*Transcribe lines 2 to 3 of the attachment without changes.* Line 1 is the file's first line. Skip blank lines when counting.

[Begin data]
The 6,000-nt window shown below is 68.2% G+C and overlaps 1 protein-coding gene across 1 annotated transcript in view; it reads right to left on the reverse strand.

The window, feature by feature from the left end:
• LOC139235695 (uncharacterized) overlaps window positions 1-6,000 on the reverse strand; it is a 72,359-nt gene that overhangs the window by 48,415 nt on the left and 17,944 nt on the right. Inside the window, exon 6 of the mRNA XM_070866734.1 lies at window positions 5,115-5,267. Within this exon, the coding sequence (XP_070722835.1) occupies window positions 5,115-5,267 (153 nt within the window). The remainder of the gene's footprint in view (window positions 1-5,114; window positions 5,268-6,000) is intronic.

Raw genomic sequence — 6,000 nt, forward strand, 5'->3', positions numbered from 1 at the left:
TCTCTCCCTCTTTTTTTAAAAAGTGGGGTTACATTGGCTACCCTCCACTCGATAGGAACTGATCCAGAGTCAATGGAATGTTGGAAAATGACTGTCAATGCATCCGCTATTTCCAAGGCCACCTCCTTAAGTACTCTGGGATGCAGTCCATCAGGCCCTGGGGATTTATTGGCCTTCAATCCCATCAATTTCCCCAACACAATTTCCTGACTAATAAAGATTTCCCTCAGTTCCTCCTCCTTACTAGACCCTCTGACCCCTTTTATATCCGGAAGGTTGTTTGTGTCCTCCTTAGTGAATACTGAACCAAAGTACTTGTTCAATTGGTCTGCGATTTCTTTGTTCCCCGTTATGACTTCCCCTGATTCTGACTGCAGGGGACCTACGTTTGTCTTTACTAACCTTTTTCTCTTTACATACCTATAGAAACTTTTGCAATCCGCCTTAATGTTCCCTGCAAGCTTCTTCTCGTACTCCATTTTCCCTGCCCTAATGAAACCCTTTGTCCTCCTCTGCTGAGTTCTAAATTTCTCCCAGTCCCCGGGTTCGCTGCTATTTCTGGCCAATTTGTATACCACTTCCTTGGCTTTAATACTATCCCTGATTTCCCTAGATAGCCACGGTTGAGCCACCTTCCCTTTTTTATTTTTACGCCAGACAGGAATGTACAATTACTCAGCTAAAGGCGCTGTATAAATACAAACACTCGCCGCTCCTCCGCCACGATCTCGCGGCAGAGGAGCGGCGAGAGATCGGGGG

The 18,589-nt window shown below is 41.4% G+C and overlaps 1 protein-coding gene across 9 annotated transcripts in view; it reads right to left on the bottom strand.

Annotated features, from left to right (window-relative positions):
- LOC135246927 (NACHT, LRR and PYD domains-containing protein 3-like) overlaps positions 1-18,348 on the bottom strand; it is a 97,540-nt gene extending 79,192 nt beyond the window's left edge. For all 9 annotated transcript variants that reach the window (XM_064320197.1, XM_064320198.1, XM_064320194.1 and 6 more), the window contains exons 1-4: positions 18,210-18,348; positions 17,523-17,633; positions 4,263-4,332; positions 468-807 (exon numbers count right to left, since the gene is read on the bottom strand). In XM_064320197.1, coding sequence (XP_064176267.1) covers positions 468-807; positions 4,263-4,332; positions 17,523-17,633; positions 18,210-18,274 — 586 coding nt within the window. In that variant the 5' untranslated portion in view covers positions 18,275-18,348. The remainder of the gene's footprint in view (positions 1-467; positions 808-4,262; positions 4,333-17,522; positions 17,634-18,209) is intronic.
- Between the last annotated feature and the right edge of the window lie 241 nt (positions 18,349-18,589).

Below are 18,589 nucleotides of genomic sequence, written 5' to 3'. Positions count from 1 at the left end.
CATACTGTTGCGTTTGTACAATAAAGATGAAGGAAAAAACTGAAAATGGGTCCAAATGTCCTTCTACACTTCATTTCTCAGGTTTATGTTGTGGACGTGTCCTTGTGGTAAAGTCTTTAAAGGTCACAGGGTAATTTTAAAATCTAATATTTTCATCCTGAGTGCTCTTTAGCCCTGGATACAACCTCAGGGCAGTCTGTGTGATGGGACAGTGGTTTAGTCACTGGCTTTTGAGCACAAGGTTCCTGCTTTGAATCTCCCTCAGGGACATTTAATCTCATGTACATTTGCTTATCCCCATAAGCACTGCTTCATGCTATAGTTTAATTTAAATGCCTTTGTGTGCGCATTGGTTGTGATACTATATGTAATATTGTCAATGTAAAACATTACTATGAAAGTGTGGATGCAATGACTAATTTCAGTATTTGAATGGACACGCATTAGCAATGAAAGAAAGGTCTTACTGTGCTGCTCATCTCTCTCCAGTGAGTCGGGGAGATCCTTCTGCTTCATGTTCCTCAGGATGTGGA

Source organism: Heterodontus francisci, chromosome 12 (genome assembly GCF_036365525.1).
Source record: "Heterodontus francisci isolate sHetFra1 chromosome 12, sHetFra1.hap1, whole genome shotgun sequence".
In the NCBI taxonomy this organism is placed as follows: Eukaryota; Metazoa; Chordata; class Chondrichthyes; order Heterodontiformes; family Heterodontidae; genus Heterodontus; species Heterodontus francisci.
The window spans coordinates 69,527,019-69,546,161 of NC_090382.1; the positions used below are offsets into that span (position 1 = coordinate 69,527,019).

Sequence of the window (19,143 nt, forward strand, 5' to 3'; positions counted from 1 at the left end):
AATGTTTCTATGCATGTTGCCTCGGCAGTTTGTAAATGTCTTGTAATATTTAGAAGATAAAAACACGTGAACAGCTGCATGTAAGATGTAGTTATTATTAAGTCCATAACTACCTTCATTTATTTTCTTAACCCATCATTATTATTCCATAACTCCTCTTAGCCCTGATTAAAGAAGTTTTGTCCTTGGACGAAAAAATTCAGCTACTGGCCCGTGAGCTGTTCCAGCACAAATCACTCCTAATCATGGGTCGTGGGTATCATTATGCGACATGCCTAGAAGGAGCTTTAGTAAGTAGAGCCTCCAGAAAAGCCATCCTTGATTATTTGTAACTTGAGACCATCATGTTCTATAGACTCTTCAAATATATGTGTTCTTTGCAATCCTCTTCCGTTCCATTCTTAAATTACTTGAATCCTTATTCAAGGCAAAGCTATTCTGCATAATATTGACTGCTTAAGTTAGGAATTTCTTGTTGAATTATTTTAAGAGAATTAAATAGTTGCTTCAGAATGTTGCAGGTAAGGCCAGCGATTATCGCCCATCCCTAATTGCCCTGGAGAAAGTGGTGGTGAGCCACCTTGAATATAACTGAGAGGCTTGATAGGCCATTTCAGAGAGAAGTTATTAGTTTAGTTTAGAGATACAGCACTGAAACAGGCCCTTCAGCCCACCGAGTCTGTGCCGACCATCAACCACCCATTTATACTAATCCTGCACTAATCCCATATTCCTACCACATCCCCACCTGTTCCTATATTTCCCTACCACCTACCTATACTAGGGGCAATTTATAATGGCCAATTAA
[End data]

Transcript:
The window, feature by feature from the left end:
• LOC139235695 (uncharacterized) overlaps window positions 1-6,000 on the reverse strand; it is a 72,359-nt gene that overhangs the window by 48,415 nt on the left and 17,944 nt on the right. Inside the window, exon 6 of the mRNA XM_070866734.1 lies at window positions 5,115-5,267. Within this exon, the coding sequence (XP_070722835.1) occupies window positions 5,115-5,267 (153 nt within the window). The remainder of the gene's footprint in view (window positions 1-5,114; window positions 5,268-6,000) is intronic.